What makes a good pitch? Ricky Yu
This week, I wanted to talk about something else besides my competition and finance course, but still something that is related to what I am studying. What makes a good business pitch? Is it the idea itself? The presentation? The talking? There are multiple parts that have to click well together in a business plan or a proposal, and I will tell you shortly today what makes a good business pitch.
Number one: The idea. If you have a truly breakthrough idea, you have more than half of what you need for a good pitch. A great idea can cover up for most of the flaws that you have in your plan, because an investor will be able to recognize revolution when he/she sees it. Now, this does not mean that your idea has to be something entirely new that nobody has ever even thought of or done. It certainly can be, but it also can be a much cheaper and efficient way to produce something that already exists, or a major improvement in an already existing product. Nowadays, a socially responsible aspect to a product is also a great addition, since the business industry is moving towards social entrepreneurship.
Number two: The powerpoint. Now, we all know from 7th grade that it’s not good to put too much text on a powerpoint slide, but what else is there to making a great powerpoint? Firstly, slide titles. At the Leadership in the Business World program I attended over the summer, the students at the Wharton School of Business told me that Wharton recommends putting full sentences as slide titles, for the advantage of having clarity and directness. Next is the roadmap. Every powerpoint should have a roadmap, so that investors and possible future shareholders can easily keep track of what you are talking to them about. A roadmap usually takes the form of a slide right after the title slide, and a small bar under every slide keeping track of which section of the presentation you are on. Another great element of a business powerpoint is using graphs and charts that deliver quick and necessary information easily. They draw the attention of the audience, and immediately increases the credibility of the information you are presenting.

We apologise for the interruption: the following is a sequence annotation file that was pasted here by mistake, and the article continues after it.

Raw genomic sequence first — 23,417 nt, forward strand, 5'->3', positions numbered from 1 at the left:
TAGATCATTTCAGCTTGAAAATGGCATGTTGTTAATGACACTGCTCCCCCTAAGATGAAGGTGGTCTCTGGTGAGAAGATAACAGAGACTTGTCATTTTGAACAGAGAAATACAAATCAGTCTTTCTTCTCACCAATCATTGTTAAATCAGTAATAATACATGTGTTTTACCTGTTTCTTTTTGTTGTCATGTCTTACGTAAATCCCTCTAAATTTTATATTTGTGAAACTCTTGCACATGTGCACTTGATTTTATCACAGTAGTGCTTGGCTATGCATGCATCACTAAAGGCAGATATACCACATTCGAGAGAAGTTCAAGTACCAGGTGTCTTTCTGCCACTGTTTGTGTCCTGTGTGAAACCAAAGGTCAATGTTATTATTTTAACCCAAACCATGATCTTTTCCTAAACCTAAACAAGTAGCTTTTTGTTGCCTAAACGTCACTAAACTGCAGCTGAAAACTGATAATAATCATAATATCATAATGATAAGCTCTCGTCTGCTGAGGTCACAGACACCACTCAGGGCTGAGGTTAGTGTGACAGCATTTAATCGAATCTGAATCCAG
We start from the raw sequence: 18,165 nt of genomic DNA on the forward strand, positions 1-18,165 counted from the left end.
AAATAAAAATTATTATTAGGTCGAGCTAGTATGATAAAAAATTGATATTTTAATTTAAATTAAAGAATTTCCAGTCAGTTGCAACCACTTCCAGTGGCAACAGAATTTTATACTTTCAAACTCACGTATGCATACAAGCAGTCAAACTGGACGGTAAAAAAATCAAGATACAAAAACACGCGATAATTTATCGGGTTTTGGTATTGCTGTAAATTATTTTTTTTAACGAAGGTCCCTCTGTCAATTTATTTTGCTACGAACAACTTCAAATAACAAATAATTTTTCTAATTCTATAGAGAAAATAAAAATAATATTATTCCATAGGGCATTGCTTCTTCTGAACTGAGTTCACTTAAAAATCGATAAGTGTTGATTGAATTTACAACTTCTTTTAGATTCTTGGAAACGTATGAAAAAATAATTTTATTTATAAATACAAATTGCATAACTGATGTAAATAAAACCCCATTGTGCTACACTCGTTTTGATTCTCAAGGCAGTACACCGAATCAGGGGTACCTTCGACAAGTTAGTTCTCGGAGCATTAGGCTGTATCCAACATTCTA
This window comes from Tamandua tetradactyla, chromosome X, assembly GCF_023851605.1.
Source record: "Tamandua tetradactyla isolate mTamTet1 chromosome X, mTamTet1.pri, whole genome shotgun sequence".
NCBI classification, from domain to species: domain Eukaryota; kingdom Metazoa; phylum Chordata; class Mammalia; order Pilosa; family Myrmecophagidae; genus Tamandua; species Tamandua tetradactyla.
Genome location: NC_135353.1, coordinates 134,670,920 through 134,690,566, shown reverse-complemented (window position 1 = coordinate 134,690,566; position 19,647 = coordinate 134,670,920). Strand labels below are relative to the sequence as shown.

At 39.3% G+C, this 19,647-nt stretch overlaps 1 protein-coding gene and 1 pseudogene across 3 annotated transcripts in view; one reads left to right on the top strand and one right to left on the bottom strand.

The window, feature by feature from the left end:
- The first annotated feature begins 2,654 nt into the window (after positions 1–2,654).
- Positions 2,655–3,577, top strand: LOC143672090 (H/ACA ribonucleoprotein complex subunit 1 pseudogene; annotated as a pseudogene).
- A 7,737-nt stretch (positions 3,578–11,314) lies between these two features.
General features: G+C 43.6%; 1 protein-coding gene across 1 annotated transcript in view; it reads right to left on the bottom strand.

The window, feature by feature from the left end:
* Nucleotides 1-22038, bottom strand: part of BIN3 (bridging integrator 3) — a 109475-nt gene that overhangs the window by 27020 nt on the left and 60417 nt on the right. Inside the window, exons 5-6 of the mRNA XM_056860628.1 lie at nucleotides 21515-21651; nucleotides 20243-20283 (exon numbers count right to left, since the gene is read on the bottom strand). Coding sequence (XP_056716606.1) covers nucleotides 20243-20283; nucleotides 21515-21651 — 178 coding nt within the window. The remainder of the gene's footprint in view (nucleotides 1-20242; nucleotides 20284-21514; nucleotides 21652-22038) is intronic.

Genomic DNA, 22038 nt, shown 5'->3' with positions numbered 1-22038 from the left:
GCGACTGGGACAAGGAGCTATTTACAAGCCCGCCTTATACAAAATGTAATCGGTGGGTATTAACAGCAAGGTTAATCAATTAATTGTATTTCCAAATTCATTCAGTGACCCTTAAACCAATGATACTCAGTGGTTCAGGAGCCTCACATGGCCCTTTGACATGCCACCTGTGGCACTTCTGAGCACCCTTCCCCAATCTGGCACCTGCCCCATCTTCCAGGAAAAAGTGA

Last but not least, the talking. You could have a fantastic powerpoint and an amazingly innovative idea with you, but what you say could put all of that down the drain by boring the investors or offending them. The first part of your speaking that you need to be aware of is your tone. You have to be clear and enthusiastic, because the investors often look for great ideas, but more often are looking for great people to invest in. The second element is repetition. Avoid having repetition in your presentation, unless it is used in the right place at the right time to emphasize something you want to get across to the audience. Another factor is your stance and position. The Wharton school of Business recommends utilizing the power triangle, where you move in a triangle shape standing on the left or right side of the powerpoint slide, coming to the top of the triangle when emphasizing something, and staying on the other points at other times. You have to show, through your body language, that you are enthusiastic and know what you are doing in order to make a positive impact on the investors, which means that you will have to have an open and confident stance, reduce fidgeting to a minimum and constantly make eye contact with your audience.